SCSA scores from 16 June 2018 (Temp = 93*)

ACC SCSA 6-16-2018 : 2018-06-16
ACC SCSA 6-16-2018
2018-06-16
Match Results - By Division

BUG
FinalNameUSPSA#ClassDivisionTime1: Speed Option2: Smoke & Hope3: Accelerator4: Pendulum5: Five To Go
1Smith, MarkA35965UBUG134.7226.0118.7825.5131.1633.26

CO
FinalNameUSPSA#ClassDivisionTime1: Speed Option2: Smoke & Hope3: Accelerator4: Pendulum5: Five To Go
1Davis, NeilL4304UCO107.4025.4614.3522.9525.3819.26
2Richey, MichaelTY42859UCO109.8829.2115.1624.0920.8120.61

COW
FinalNameUSPSA#ClassDivisionTime1: Speed Option2: Smoke & Hope3: Accelerator4: Pendulum5: Five To Go
1Mears, GeraldA45709UCOW154.1144.9620.3628.7731.1228.90

ISR
FinalNameUSPSA#ClassDivisionTime1: Speed Option2: Smoke & Hope3: Accelerator4: Pendulum5: Five To Go
1Smith, MarkA35965UISR125.6227.4418.4426.8928.9923.86

LTD
FinalNameUSPSA#ClassDivisionTime1: Speed Option2: Smoke & Hope3: Accelerator4: Pendulum5: Five To Go
1Hersh, DavidTY74911CLTD104.2724.6015.4320.0523.4320.76
2Duncan, JamesA105783DLTD127.2625.1816.9728.9731.1125.03
3Wilkinson, JasonA108585ULTD140.4630.8022.5626.9535.9124.24
4Rudd, GeraldULTD145.4139.2715.4227.3836.1027.24
5Baydoun, MichaelA14791ULTD172.3843.4422.9032.6135.9337.50

OPN
FinalNameUSPSA#ClassDivisionTime1: Speed Option2: Smoke & Hope3: Accelerator4: Pendulum5: Five To Go
1Davis, NeilL4304UOPN103.1919.9114.7921.0327.8219.64
2Hart, DanielTY-64065UOPN111.4727.0113.8718.5626.2625.77

PCCI
FinalNameUSPSA#ClassDivisionTime1: Speed Option2: Smoke & Hope3: Accelerator4: Pendulum5: Five To Go
1Rapala, Thomas STY80201APCCI70.9118.5310.2213.0215.0514.09

PCCO
FinalNameUSPSA#ClassDivisionTime1: Speed Option2: Smoke & Hope3: Accelerator4: Pendulum5: Five To Go
1Herrell, GregA88985APCCO60.0912.4810.6412.4713.2511.25
2Mears, GeraldA45709UPCCO70.3915.7610.9413.9114.9114.87
3Wessler, MichaelXPCCO73.7915.3312.2014.9016.0815.28
4Heerdink, TerryA-104731UPCCO74.3019.2011.3613.6614.6015.48
5Oliveira, TonyUPCCO81.0518.3012.0515.7714.9519.98
6Davis, KennethUPCCO95.8422.3914.1319.9118.8620.55
7Patton, BillUPCCO102.6622.1814.7816.9125.8822.91
8Fowler, DaveUPCCO120.5527.1416.8618.8520.5637.14

PROD
FinalNameUSPSA#ClassDivisionTime1: Speed Option2: Smoke & Hope3: Accelerator4: Pendulum5: Five To Go
1Rapala, Thomas STY80201BPROD102.1020.4313.9919.2821.8726.53
2Wessler, MichaelTY70828UPROD107.6524.6715.9520.9725.3720.69
3Darling, JimUPROD112.3824.4616.6221.2327.5222.55
4Anagnostou, JonathonA-112245UPROD138.4829.0321.0729.7630.1828.44
5WELSH, ERICL3909CPROD140.6041.1715.0226.5634.1823.67
6Caldwell, BrandonUPROD162.0145.0421.2728.1631.5236.02
7Cortrecht, EdA655858DPROD170.5244.6122.8331.3838.5333.17
8Fritzinger, AndrewUPROD171.1236.5718.4628.0344.4843.58
9Nading, ChuckA-112201UPROD208.8835.3125.2427.1074.2946.94
10Bailey, MelissaUPROD361.92113.5230.0069.3685.0863.96

RFPI
FinalNameUSPSA#ClassDivisionTime1: Speed Option2: Smoke & Hope3: Accelerator4: Pendulum5: Five To Go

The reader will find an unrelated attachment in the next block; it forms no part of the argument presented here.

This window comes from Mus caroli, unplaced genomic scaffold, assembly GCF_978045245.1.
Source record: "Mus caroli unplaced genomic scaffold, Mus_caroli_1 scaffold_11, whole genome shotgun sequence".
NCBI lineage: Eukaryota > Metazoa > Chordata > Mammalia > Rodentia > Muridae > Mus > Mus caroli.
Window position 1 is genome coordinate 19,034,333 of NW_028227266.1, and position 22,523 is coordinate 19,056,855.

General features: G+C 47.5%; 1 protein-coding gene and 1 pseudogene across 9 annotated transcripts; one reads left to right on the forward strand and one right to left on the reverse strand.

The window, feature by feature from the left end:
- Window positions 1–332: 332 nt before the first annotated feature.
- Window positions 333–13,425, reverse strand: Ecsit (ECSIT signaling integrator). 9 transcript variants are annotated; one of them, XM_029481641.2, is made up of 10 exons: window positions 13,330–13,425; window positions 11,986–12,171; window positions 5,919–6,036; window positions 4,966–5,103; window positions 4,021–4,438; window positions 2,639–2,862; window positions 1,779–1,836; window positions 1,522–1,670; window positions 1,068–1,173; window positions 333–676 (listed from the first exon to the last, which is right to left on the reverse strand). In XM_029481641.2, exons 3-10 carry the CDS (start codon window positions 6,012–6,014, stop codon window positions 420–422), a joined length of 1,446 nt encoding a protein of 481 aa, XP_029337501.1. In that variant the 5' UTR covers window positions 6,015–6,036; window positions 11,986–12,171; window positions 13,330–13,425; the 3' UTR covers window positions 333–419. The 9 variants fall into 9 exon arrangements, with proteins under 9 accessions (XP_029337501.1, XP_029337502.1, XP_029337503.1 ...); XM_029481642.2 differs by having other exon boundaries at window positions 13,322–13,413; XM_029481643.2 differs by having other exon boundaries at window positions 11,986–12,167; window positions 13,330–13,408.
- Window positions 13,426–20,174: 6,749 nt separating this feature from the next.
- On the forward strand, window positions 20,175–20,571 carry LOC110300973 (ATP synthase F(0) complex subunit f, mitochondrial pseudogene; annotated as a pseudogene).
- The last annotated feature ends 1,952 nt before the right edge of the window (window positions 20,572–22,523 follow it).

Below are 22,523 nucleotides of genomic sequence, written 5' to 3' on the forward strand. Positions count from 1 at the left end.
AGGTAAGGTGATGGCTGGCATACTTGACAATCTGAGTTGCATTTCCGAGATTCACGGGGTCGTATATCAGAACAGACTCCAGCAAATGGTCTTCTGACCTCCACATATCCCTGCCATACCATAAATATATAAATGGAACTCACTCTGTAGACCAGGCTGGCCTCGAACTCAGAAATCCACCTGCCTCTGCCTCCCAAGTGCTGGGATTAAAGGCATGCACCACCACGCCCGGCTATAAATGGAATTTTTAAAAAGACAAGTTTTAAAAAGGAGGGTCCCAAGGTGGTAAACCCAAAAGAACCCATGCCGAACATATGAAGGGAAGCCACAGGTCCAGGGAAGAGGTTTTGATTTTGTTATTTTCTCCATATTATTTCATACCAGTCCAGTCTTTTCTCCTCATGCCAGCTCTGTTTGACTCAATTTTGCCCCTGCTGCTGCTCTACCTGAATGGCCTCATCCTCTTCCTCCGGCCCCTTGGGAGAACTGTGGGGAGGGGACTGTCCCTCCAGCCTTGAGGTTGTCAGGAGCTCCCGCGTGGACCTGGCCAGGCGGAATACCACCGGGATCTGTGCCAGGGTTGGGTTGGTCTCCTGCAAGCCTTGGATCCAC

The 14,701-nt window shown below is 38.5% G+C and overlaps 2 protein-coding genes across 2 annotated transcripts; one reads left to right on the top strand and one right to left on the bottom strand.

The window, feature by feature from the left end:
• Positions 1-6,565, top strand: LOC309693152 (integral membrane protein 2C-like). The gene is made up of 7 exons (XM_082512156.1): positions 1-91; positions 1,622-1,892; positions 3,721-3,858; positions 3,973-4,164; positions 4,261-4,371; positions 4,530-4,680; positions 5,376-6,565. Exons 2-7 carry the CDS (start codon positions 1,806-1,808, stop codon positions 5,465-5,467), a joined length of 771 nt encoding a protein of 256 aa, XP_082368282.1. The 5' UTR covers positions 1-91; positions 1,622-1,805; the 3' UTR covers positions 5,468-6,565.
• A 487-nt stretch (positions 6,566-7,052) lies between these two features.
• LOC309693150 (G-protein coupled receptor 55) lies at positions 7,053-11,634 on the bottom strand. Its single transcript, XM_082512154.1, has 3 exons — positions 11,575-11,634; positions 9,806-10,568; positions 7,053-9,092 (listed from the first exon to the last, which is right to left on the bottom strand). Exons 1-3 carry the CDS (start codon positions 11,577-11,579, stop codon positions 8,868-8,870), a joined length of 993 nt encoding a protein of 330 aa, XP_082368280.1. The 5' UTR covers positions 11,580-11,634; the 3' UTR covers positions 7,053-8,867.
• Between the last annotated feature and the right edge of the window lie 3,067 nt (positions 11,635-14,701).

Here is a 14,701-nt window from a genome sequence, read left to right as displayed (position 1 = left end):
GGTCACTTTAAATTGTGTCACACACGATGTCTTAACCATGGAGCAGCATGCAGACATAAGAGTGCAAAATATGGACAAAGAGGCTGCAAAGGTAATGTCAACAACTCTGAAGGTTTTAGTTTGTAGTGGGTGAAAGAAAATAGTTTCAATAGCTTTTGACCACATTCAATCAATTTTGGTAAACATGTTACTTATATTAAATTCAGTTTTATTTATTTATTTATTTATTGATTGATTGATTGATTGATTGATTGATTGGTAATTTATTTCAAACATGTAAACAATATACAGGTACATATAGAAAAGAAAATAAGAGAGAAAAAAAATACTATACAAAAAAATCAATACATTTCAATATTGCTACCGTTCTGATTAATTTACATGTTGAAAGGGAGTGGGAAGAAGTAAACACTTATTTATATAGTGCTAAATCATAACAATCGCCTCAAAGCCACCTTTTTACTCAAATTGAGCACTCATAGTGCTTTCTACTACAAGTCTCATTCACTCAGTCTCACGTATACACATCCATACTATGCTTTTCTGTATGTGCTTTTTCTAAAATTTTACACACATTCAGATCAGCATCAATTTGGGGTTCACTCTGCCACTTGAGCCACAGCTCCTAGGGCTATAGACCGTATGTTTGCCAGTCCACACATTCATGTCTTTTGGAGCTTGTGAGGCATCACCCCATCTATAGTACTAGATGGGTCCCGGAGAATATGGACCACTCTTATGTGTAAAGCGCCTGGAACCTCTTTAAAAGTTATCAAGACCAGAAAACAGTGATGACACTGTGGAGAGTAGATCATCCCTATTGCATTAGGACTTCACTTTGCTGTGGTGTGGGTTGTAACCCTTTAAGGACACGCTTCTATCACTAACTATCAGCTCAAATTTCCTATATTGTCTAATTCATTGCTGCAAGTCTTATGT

1WELSH, ERICL3909BRFPI79.9319.1012.6617.0815.6115.48
2Herrell, GregA88985ARFPI87.0817.6813.3918.6817.8919.44
3Patton, BillURFPI147.6043.0221.0425.4429.5128.59
4Baydoun, MichaelA14791URFPI156.3448.2419.7831.3033.4623.56
5Butler, BrennanA-102211URFPI214.9958.6529.8240.1948.8537.48
6Butler, RogerURFPI234.3547.9323.4447.9663.3851.64
7DALTON, JOHNTY67131URFPI262.4596.1425.0438.4958.7244.06

RFPO
FinalNameUSPSA#ClassDivisionTime1: Speed Option2: Smoke & Hope3: Accelerator4: Pendulum5: Five To Go
1Clapp, DavidTY-48912BRFPO79.9820.1911.6515.1218.4814.54
2Hart, DanielTY-64065URFPO82.9118.5911.5014.9016.5221.40
3Enney, JamesURFPO87.1417.8713.3017.9319.5318.51
4Butler, MarkA-54958CRFPO120.3325.1417.5228.3128.9320.43
5Rake, ErinURFPO178.0849.6720.7928.3851.5427.70
6Oliveira, AustinURFPO204.2034.8822.7132.4975.1738.95

RFRO
FinalNameUSPSA#ClassDivisionTime1: Speed Option2: Smoke & Hope3: Accelerator4: Pendulum5: Five To Go
1Clapp, DavidTY-48912BRFRO67.9317.0510.3813.0614.0513.39
2Rake, ErinURFRO72.6115.0111.8912.4915.2317.99
3Enney, JamesURFRO73.8017.2412.1015.5315.5413.39
4Heerdink, TerryA-104731URFRO78.0920.4611.4914.7216.1915.23
5Hickman, HoraceFY65500URFRO84.5917.9512.4217.1614.9622.10
6Butler, BrennanA-102211URFRO85.2321.2913.0715.8615.3719.64
7Oliveira, AustinURFRO113.2023.8516.0420.1027.6425.57
8Oakes, JeffARFRO--10.74---

SGI
FinalNameUSPSA#ClassDivisionTime1: Speed Option2: Smoke & Hope3: Accelerator4: Pendulum5: Five To Go
1Fowler, DaveUSGI122.4231.5021.0418.2420.8430.80
2Oliveira, TonyUSGI123.6028.6224.2829.9415.2025.56

SS
FinalNameUSPSA#ClassDivisionTime1: Speed Option2: Smoke & Hope3: Accelerator4: Pendulum5: Five To Go
1Hersh, DavidTY74911BSS104.5622.5418.1417.4623.7822.64
2Barbour, JimL1762CSS112.7024.1216.8422.1424.2225.38
3Rudd, GeraldUSS117.1527.7813.8323.5226.8025.22
4Oakes, JeffBSS132.0332.6018.4822.6029.5028.85
5Butler, MarkUSS140.6538.4323.3125.9129.1423.86
6Crail, DeanA103936USS156.2232.3219.7329.6836.7737.72
7Howell, RichardA109530USS184.8939.8525.7537.4446.5735.28
8Schultz, DaleTY60552DSS--20.7629.02--

Generated by PractiScore for Android (1.5.14 samsung) at 2018-06-16 22:06 -0400

GLOCK GEN 5. DIFFERENCES FROM PREVIOUS GENS. (38 AND COUNTING...)

GLOCK GEN 5 (17, 19, 34 & 26)  CHANGES W.R.T. GEN 4, AND MANY TIMES GENs 3, 2, & 1 AS WELL.  (MOST, BUT NOT ALL APPLY TO THE 19X, AS WELL)    This is a work in progress (obviously...).